Principle and Procedure of Column Chromatography

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What is Column Chromatography?

Column chromatography is one of the most effective methods for separating and purifying solid and liquid samples, in which the stationary phase is a solid and a liquid is a mobile phase. In column chromatography, the column is filled with solid support, (silica gel) and a mobile phase, the sample component is placed on top of the column, and then it moves from the solid support under the force of gravity. The different sample components to be separated migrate at different rates through the column. The components are separated based on their varying affinity for the stationary phase, hence they separated into fractions.

Column Chromatography Principle:

The principle involved in column chromatography is that the adsorption of the solutes of a mobile phase through a stationary phase and separates the combination into individual analytes. It is based on the affinity towards the stationary phase and mobile phase. The molecules that have lower affinity for the stationary phase that they elute rapidly, and molecules that have more affinity for the stationary phase they elute slowly.

Before starting the column chromatography experiment, we must understand the various steps required to perform the process.

Adsorbent or Stationary Phase:
The alumina and silica gel is two commonly used adsorbents for column chromatography. Both are the solid material that has a good adsorption property, are chemically inert, have high mechanical stability and are suitable for separating different molecules.
Mobile Phase or solvent mixture:
The mobile phase is a solvent or solvent mixture, it acts as an eluting agent and it helps separate the sample molecules.

Types of column packing in column chromatography:
Typically, two methods are used to prepare columns.

Dry method: In this process, the column is filled with dry silica powder. Subsequently, an appropriate solvent or mobile phase is flushed through it until all the silica is wet and settled. The column still needs to keep wet with solvent from this point until the end.

Wet method: In the wet packing, silica and solvent slurry is prepared and then transfer into the column.

Experimental Procedure of Column Chromatography:

  • Put the column in a vertical position with the help of an appropriate stand.
  • Place a glass wool plug at the bottom of the column.
  • There are different ways to prepare columns but most analysts preferred slurry methods. Prepare the silica gel slurry with an appropriate solvent, and then gently pour it into the column.
  • Open the tap and drain out the certain solvent. The mobile phase layer should always cover the adsorbent; if not, cracks in the column will form.
  • Add the sample mixture to the column in such a way that it does not disturb its upper layer.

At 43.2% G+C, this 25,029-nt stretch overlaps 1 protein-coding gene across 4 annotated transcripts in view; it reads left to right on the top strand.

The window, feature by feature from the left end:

• Cautiously open the stop-cock and maintain the solvent level. The solvent needs to be repeatedly added as needed during the entire process.
  • The components of the mixture run down the column and separate according to their polarity (forming separate bands).
  • Collect the constituents individually when it arrives at the end of the column.

Types of Column Chromatography:

There are four types of column chromatography available based on the stationary phase, and they operate on the various mechanisms.

1. Adsorption chromatography: This is a separation process, in which the mixture components are adsorbed on the adsorbent surface.
2. Ion-exchange chromatography: In which ion exchange resin is the stationary phase.
3. Partition chromatography: For partition chromatography both the stationary phase and the mobile phase is liquid.
4. Gel chromatography: In which the separation is carried out in a column filled with gel.

Column Chromatography Applications:

  • Separating compound mixtures make column chromatography very effective.
  • The column chromatography can be used to separate drugs and components of several classes such as aggregates, plant extracts, amino acids, glycosides, and alkaloids.
  • Impurities can be isolated in a formula, using the correct mobile phase and stationary phase.
  • The pharmaceutical industries usually employ column chromatography to purify compounds.
  • It is used for estimating drugs from drug formulations.
  • It is possible to separate essential constituents from the crude extract active constituents, plant extracts, and formulations.
  • Column chromatography is a flexible method of purification used to separate compounds within a solution.

The Advantages of Column Chromatography are as follows.

  • Column chromatography can be used to separate all kinds of complex mixtures.
  • It is an inexpensive, a robust, and versatile method of separation.
  • Column chromatography can isolate both small and large quantities of mixtures.
  • It has a wide range of mobile phage.
  • In preparative type chromatography, the molecules can be separated and reused.
  • Automation can be implemented.

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